Our 2017 forecast pondered whether last year would continue the “red-hot recovery” of the post–Great Recession years, or, instead, would be the year that the housing market started to come back down to earth after years of consistent gains. Looking back, it is clear that 2017 was another very strong year for the residential market. Driven by, among other things, low interest rates, strong demand and a continued inventory shortage, average home values increased by over 6% nationally in 2017 (well above 3% “normal” growth) with values rising each month of the year according to the S&P Corelogic Case-Shiller National Home Price NSA Index. California home values jumped an estimated 7.2% in 2017, according to the California Association of Realtors (“CAR”). Housing starts picked up toward the end of 2017 after a slow middle of the year, with single-family starts reaching a decade high in November of 2017 (though multi-family starts continued to slump). The homeownership rate continued to rebound in 2017, reaching 63.9% in the third quarter after falling to a four-decade low of 62.9% in the second quarter of 2016. And in November 2017, according to the National Association of Realtors (“NAR”), existing home sales reached their highest level since 2006, while new home sales reached their highest level since 2007.
As we turn to 2018, many economic indicators are positive for the housing market: the unemployment rate is at a decade low of 4.1%, the second and third quarters of 2017 saw stronger GDP growth than any quarter in the previous two years, the stock market reached record highs and looks set to continue climbing, and by some measures, 2017 was the best year for wage growth since the Great Recession. Homebuilder confidence, as measured by the National Association of Homebuilders (“NAHB”)/Wells Fargo Housing Market Index for December 2017, is at its highest level in over eighteen years. NAHB Chairman Granger MacDonald credits homebuilder optimism in part to a more favorable regulatory environment for the homebuilding industry. In turn, a positive outlook from the homebuilding industry may ultimately be reflected by an uptick in housing starts, although it appears likely that demand will nevertheless continue to significantly outpace supply in 2018, extending what Svenja Gudell, chief economist at Zillow, refers to as a “straight up inventory crisis.”
Despite these positive indicators, several factors are at play which threaten to slow the market’s momentum in 2018. While anticipated interest rate increases did not ultimately materialize in 2017, many analysts believe that interest rates will increase to between 4.5% and 5% by the end of this year (still well below historical averages), with most estimates falling closer to 4.5%. Construction labor shortages are also expected to continue into 2018, increasing the cost of construction and slowing the pace of new development. The recently passed Tax Cuts and Jobs Act (the “Act”), is likely to play a large role in shaping the 2018 housing market. Among the changes contained in the Act are the imposition of a $10,000 cap on the deductibility of state and local taxes (“SALT”), the doubling of the “standard deduction,” the lowering of the corporate tax rate from 35% to 21%, and the reduction of the mortgage interest deduction principal loan amount from $1,000,000 to $750,000. Although it will take time to assess the market’s long-term reaction to the Act’s changes to long-standing tax policy, there appears to be consensus among experts that the Act creates a less favorable environment for homeownership.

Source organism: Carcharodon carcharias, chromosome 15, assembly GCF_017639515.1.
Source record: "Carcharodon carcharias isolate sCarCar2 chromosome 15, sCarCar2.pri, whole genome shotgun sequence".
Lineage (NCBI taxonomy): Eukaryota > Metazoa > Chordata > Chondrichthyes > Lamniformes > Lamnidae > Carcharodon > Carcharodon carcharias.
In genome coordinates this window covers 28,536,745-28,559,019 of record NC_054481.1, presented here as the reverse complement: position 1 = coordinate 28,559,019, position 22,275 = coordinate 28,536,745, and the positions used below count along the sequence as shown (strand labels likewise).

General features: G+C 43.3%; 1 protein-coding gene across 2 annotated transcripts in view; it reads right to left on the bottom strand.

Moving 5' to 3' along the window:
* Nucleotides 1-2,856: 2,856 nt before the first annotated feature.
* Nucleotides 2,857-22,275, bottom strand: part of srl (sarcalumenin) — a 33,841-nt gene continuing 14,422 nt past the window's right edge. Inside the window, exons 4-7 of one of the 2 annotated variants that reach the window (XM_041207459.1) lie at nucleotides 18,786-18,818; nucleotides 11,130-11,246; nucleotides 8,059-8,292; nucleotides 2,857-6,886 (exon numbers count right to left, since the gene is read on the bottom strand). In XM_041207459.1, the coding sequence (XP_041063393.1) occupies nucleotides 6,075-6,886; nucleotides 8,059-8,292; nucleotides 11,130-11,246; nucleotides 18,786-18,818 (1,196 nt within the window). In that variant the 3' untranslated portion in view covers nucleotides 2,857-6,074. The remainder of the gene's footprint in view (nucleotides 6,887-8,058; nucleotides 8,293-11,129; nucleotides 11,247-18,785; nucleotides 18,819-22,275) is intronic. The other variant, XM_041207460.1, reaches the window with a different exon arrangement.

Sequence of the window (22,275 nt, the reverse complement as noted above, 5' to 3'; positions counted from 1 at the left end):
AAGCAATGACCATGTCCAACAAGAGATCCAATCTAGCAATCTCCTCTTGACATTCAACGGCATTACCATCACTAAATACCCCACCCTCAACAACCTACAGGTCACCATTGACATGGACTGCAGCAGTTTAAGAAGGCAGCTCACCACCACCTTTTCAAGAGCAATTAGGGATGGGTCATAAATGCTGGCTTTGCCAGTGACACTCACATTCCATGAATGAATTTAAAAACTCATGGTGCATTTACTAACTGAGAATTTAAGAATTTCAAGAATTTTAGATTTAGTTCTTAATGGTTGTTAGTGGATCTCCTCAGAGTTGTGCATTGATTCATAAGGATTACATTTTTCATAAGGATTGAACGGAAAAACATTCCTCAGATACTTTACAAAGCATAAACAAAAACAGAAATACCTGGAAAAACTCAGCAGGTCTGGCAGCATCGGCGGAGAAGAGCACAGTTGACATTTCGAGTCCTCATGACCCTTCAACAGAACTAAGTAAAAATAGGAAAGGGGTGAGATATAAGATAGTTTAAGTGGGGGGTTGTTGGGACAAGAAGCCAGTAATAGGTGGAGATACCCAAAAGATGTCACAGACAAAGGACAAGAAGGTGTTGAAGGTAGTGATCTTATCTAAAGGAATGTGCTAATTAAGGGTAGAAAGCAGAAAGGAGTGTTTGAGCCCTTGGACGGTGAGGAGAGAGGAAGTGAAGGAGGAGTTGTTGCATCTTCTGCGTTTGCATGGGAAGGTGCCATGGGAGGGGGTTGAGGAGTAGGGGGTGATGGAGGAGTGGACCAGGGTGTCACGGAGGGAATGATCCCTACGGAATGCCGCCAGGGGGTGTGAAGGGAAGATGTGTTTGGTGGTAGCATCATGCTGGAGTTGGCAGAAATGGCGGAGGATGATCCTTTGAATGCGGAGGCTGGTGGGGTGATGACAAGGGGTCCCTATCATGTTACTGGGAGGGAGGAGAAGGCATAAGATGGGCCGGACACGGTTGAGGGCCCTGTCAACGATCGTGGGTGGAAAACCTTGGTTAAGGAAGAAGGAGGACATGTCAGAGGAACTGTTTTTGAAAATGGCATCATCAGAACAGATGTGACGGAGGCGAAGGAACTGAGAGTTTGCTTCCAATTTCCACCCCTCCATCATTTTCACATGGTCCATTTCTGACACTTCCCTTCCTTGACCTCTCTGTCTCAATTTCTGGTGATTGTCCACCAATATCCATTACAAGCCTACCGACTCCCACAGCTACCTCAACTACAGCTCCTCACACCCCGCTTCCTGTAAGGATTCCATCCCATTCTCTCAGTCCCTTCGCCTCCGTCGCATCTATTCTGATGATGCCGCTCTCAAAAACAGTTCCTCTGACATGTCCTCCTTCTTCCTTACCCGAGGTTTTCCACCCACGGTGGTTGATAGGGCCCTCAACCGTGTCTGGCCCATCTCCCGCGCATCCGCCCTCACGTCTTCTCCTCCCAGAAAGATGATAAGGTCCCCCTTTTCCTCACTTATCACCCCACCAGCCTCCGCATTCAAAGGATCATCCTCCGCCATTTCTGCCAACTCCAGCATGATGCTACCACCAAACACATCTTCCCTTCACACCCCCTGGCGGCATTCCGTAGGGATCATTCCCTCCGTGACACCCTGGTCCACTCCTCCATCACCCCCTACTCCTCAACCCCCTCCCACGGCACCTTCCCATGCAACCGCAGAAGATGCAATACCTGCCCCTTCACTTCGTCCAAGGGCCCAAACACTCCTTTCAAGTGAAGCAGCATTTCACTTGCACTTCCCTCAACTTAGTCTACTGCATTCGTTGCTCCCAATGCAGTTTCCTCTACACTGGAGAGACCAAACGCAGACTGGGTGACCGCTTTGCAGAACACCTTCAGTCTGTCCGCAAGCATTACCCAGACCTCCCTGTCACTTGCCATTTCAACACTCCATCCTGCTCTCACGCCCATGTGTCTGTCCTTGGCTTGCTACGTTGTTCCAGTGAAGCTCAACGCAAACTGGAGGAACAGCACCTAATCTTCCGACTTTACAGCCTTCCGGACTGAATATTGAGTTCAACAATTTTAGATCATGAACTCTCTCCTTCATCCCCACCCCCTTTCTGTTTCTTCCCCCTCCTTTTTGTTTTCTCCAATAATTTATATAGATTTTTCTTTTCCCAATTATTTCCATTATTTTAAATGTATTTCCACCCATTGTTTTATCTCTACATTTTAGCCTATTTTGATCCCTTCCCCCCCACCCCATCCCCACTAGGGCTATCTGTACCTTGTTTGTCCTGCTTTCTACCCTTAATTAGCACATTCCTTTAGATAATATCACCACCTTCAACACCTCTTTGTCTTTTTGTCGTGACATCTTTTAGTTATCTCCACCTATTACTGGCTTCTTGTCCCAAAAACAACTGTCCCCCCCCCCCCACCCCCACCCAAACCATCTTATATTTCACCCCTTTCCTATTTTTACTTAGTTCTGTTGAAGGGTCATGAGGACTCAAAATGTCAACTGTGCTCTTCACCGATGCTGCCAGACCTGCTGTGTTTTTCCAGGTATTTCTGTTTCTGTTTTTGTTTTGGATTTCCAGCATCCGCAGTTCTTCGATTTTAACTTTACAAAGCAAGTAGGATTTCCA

There is little doubt, for example, that the imposition of the $10,000 cap on the deductibility of SALT will make homeownership a more expensive proposition for many homeowners in high tax states (where property taxes alone often exceed $10,000), or that the lowering of the cap on the mortgage interest deduction will make homeownership more costly for some homeowners in all markets. Since the tax benefits of homeownership were “built into” home pricing in these markets, it is reasonable to expect that an increase in tax obligations will lead to a decrease, or slowed growth, in home values. Many analysts believe that the Act will in fact pump the brakes on price growth, with Mark Zandi of Moody’s Analytics opining that the Act will slow price growth by 4% by the middle of 2019. The National Association of Realtors initially estimated a 10% drag on growth, but most analysts’ estimates appear to have come in significantly lower than that. Redfin’s Chief Economist, Nela Richardson, believes that the reduction in the SALT deduction may serve to increase a migration from expensive coastal markets to more affordable markets elsewhere. While the Low Income Housing Tax Credit program was not eliminated by the Act, some speculate that the lowering of the corporate tax rate is likely to make Low Income Housing Tax Credits less attractive to corporations, which could slow development of low income housing and exacerbate an already significant shortage.
Some analysts believe that there has been a bit of an overreaction to the Act from the residential real estate community, at least to the extent that the focus has been on the provisions that directly impact real estate (such as the cap on the SALT deduction and the lowering of the mortgage interest deduction) as opposed to the impacts of the Act on the economy as a whole. For example, Alexander Casey, Policy Advisor at Zillow, explains, “the health of the housing market is and will continue to be dependent upon the after-tax incomes of households on the margin between renting and buying. If the tax bill puts more money in their pockets, they may lean toward buying. If it takes some money away, they may choose to rent.”